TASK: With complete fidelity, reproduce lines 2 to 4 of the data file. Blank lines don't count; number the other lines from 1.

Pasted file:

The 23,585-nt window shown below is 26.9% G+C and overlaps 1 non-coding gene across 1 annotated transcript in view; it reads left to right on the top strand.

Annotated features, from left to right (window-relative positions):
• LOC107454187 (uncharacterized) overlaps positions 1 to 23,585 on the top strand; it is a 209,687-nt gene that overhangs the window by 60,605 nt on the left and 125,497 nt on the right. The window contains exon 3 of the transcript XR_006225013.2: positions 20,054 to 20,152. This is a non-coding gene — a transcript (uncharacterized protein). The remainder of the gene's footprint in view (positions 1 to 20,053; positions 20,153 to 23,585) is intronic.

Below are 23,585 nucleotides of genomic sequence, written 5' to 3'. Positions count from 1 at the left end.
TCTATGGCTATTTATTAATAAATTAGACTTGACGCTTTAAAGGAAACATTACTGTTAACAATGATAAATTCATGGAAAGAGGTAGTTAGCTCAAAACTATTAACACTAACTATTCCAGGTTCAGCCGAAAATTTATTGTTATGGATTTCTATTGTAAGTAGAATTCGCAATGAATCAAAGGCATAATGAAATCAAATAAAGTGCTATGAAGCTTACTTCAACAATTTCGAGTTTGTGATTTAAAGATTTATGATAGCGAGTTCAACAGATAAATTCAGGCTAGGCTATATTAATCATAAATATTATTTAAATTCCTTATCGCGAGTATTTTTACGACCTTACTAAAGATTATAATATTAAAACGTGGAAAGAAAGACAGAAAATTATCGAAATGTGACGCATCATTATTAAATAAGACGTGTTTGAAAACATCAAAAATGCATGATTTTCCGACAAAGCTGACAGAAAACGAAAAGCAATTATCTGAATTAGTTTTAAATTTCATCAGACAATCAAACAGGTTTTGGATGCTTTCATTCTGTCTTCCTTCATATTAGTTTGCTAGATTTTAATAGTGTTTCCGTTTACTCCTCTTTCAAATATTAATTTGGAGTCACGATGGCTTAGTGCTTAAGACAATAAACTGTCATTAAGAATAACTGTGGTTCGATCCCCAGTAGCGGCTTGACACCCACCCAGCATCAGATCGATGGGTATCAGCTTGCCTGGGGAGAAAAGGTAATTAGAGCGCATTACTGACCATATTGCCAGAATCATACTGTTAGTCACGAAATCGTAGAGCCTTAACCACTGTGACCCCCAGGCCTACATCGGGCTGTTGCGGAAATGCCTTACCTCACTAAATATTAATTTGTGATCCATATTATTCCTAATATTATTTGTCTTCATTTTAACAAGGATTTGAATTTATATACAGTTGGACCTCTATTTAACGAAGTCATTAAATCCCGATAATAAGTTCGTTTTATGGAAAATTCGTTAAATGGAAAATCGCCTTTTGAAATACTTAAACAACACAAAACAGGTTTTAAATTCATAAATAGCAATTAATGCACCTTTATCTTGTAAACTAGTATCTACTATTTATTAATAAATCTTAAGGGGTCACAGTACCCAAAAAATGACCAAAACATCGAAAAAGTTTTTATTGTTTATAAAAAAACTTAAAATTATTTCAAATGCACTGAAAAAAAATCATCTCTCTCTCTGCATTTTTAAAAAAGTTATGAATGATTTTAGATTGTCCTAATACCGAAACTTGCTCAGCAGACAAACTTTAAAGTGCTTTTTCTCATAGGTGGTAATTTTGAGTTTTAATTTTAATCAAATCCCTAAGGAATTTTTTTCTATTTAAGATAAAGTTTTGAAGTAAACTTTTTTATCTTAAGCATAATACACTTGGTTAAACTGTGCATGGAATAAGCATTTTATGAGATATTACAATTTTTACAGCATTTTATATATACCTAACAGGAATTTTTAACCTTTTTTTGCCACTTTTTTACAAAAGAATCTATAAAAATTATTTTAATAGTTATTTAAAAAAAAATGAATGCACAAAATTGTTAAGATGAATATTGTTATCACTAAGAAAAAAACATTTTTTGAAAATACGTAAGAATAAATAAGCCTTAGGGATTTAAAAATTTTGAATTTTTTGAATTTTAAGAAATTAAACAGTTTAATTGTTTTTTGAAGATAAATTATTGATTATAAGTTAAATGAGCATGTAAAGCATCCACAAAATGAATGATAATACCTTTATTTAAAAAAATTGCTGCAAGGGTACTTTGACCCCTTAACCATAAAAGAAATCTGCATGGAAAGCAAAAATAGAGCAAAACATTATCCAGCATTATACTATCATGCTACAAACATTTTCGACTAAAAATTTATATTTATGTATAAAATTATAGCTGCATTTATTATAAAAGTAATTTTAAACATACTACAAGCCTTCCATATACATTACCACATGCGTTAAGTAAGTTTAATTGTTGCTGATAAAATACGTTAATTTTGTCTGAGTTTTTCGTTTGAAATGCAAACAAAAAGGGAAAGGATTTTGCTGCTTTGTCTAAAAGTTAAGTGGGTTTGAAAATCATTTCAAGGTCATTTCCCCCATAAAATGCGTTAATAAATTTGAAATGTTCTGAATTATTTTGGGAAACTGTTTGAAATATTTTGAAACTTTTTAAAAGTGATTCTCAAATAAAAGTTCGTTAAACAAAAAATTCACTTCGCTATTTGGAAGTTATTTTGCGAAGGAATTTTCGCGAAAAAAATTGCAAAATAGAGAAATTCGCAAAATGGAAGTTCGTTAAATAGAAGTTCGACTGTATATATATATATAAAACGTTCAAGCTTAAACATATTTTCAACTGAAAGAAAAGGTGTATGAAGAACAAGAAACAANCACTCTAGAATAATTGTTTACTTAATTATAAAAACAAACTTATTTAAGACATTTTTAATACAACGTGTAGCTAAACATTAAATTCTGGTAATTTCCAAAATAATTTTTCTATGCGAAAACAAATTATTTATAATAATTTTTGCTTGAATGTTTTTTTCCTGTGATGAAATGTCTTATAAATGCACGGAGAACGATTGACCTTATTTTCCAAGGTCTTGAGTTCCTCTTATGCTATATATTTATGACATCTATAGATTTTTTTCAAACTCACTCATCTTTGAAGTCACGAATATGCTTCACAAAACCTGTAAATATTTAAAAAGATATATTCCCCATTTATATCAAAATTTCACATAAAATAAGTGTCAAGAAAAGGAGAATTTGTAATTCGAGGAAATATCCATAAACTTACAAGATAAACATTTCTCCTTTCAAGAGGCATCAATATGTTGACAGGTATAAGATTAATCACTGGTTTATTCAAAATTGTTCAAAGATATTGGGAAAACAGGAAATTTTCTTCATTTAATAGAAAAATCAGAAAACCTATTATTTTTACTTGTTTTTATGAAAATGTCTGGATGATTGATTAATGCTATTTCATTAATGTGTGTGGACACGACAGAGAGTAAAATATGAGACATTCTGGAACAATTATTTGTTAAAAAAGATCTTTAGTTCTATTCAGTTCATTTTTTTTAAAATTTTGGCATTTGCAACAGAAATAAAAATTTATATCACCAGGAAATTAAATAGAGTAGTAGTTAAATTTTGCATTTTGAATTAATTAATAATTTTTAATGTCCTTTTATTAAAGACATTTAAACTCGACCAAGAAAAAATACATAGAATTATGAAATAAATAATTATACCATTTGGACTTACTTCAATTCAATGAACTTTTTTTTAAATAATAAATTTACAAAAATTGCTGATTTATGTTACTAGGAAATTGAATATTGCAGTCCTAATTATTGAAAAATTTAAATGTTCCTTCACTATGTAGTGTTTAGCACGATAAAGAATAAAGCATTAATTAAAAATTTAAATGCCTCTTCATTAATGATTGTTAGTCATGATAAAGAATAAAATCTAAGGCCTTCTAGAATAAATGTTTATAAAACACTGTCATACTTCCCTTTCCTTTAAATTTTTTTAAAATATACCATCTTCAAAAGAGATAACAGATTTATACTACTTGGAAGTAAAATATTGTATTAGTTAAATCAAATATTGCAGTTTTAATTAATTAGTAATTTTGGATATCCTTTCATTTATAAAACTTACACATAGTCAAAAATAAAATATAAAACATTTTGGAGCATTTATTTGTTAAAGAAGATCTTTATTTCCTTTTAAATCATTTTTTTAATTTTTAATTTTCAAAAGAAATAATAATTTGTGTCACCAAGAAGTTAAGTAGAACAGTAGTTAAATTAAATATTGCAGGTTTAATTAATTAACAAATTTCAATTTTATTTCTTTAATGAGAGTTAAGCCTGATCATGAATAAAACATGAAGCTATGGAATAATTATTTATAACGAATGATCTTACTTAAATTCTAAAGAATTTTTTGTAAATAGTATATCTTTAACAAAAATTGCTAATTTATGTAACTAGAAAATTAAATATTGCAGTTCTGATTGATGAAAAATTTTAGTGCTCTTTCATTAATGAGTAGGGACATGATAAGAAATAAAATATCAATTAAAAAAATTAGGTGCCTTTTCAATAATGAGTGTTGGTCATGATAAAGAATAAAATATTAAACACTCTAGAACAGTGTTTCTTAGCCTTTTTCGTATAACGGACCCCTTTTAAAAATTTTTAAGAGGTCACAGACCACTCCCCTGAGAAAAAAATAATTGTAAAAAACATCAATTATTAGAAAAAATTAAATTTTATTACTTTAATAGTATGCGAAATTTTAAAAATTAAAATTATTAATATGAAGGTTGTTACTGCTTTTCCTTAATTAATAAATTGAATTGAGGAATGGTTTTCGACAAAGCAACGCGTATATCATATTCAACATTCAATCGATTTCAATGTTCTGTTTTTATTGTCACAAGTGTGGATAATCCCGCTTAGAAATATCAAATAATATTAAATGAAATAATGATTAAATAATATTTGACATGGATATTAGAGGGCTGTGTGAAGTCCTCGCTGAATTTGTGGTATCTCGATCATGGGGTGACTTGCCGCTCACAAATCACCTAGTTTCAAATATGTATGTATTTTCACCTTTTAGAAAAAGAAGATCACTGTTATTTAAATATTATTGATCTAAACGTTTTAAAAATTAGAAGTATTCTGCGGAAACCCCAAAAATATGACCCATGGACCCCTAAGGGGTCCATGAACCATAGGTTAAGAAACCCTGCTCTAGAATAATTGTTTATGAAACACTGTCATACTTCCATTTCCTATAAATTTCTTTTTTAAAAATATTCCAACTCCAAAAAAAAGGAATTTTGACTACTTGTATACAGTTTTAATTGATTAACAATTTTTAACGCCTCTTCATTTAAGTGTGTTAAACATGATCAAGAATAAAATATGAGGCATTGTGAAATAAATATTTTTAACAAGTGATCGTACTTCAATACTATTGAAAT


Annotated features, from left to right (window-relative positions):
• LOC107454187 (uncharacterized) overlaps positions 1 to 23,585 on the top strand; it is a 209,687-nt gene that overhangs the window by 60,605 nt on the left and 125,497 nt on the right. The window contains exon 3 of the transcript XR_006225013.2: positions 20,054 to 20,152. This is a non-coding gene — a transcript (uncharacterized protein). The remainder of the gene's footprint in view (positions 1 to 20,053; positions 20,153 to 23,585) is intronic.

Below are 23,585 nucleotides of genomic sequence, written 5' to 3'. Positions count from 1 at the left end.